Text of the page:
As promised, here is part 2 of our interview with Catherine Waterhouse.

Is there a type of bead you prefer to design with--gemstone, glass, clay...

I prefer using gemstones highlighted with sterling, argentium or fine silver, but have recently started incorporating lampwork beads and copper into my designs. My designs tend to be on the simple, classic side but I have been experimenting with wire-wrapping and color lately. Have also hammered some copper into a pendant and a pair of earrings, although I do need A LOT more practice with that. Also love to hand-knot pearls and other beautiful gemstones. A favorite piece made lately is a necklace hand-knotted with red creek jasper and yellow silk. Of all the stones, my favorites tend to be the jaspers because of all the amazing patterns and colors. A goal is to make a piece of jewelry from each type of jasper, but since more is being discovered all the time, that goal won't be reached - which is a good thing! Love any jasper that has a "landscape" in it. The artistry of Nature is awe inspiring! And turquoise is a real favorite of mine. There is just something very peaceful and healing about the stone. I can see why it is held sacred to many Native Americans.

I also have a real weakness for Thai Hill Tribes silver. The way the pendants and beads are made is so interesting and inspiring. Since I'm a real nature geek, I love the nature theme of many of the beads and pendants. Also the fine silver has a beautiful glow to it, much prettier, in my opinion than sterling silver. Since Thai Hill Tribe silver has been "discovered" by designers, I've read that more younger people are staying in the villages to learn the techniques of silversmithing since they can make a living from it. Like to think I'm giving a bit back to their culture.

I also love to use other artists' work in my designs, giving them credit on my hang tags. Have used pieces from Hint Jewelry, Alaska Boro Beads and Gabriel Studios to name a few.

Do you prefer to work with a specific color scheme, if so, which one?

I don't really have a favorite color scheme but am very much drawn to earth tone stones like the red creek jasper and landscape jaspers. Turquoise is always a favorite color and I've been drawn to blues lately . . . and greens . . . and corals . . . and . . .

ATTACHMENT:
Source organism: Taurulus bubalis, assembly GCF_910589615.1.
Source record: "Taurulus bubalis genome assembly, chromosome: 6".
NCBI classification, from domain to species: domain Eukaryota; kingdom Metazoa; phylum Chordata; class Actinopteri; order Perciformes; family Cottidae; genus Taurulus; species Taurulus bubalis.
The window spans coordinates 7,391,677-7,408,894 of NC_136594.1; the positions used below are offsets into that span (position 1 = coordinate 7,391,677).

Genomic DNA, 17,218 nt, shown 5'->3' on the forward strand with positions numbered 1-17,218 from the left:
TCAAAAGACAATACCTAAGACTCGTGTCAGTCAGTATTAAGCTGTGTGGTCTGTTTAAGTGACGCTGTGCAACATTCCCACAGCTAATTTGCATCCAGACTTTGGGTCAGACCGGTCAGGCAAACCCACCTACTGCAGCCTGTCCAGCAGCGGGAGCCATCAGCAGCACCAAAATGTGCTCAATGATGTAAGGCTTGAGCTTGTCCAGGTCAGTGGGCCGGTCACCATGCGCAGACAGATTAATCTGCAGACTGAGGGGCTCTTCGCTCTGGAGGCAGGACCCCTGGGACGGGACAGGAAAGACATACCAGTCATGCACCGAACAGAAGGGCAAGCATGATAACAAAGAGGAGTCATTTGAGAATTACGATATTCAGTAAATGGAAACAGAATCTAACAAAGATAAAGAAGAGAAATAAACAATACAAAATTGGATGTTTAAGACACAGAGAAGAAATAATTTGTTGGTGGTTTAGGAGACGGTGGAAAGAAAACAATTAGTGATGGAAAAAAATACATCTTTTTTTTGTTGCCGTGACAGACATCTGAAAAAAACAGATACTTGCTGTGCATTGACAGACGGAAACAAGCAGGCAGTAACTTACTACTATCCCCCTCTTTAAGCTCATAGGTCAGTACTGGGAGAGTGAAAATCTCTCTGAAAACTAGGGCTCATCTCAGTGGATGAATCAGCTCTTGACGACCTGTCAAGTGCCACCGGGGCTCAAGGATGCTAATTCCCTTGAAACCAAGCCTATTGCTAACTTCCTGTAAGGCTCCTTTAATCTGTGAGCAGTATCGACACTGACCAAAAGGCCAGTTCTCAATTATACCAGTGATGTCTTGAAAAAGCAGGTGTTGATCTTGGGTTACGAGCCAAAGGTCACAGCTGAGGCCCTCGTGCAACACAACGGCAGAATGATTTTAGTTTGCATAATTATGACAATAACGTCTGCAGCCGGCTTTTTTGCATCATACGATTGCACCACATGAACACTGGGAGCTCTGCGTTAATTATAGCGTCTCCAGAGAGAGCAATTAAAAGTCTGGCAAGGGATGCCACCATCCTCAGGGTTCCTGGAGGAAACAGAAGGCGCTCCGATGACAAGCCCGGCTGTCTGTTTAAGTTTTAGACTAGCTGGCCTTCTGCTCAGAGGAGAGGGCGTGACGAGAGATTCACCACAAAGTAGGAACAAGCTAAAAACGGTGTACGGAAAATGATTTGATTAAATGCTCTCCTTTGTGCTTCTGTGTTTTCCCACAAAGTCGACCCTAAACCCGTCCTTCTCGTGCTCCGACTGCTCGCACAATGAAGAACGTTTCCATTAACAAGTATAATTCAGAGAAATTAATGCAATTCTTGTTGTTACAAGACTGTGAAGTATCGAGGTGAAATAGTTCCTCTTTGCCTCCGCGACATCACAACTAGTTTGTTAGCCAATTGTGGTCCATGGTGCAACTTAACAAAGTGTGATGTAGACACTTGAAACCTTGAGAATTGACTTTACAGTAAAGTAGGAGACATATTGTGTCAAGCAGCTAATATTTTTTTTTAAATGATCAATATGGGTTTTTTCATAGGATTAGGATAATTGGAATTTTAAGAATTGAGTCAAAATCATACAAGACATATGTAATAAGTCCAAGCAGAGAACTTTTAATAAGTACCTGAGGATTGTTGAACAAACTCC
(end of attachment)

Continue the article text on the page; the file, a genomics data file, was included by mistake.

Is there a common thread in your work ie earthy designs, pearls, Wedding jewelry? And if so, what is it and how do you carry that through you work ie earthy designs using natural materials?

Nature is my common thread, I think, mainly because I love working with stones, pearls and pendants that are nature themes. Especially trees. Trees figure hugely into my work. Am always on the lookout for pieces that incorporate trees or leaves, usually as a pendant, but also sometimes stamped onto the bead itself. Have also used wooden beads in some designs and rudraksha seeds which is a favorite because of their organic, gnarly feel and spiritual meaning. And I have just started using some amazing boro beads from Alaska Boro Beads that contain whole galaxies of colors in them. Who knows where these will take me???

How important is it for you to create?

Creating is a major importance in my life. There is a meditative, calming quality about working with the stones. I can spend hours working and not realize that hours have passed! I get grumpy if I don't create :)

What motivates you to design and create?

A hard question . . . Am not sure "motivation" is the correct word, rather there is a deep seeded NEED to create. Sometimes I get an idea and NEED to sit down and transform that idea into something tangible. Of course, ideas are very malleable and sometimes what is created looks nothing like the first idea!

How do you stay inspired and motivated?

Nature is my inspiration. If I hit a wall and the Muses are quiet, our three shadow dogs are leashed up and off we go for a slow, meandering walk down to the marsh or along the tree-vaulted roads, stopping and peering at whatever catches my (our) eyes. This time of the year (Spring) is especially inspiring as the quality of the early morning and late evening light is amazing and the Earth has come back alive. Trees, leaves, flowers and animals.

What kind of jewelry do you make? What types of materials do you prefer?

My style leans towards the updated classic look, with a few outbursts here and there, using mainly semi-precious stones. I want my jewelry to be like old friends, ones that you come back to time and again to wear and admire. Jewels that go with both formal and casual clothing. I also like to think some of my jewels might be passed down from mother to daughter one of these day! I can hope!

What have been some of your favorite jewelry pieces you've created and why?

This one is easy to answer! Definitely jewelry that have trees as the focal. Trees are so important to this Earth and, to me, possess such a cache of wisdom if we could just understand. When you think some trees are 800+ years old, that is mind-boggling. How many 800 year old living things can you go up to and hug (yes! I'm a tree hugger and proud of it!). Some of my favorite pieces have been made with one-of-a-kind polymer clay tree pendants by Gabriel Studios. Also am addicted to Hint Jewelry's fine silver tree charms and other nature-inspired charms.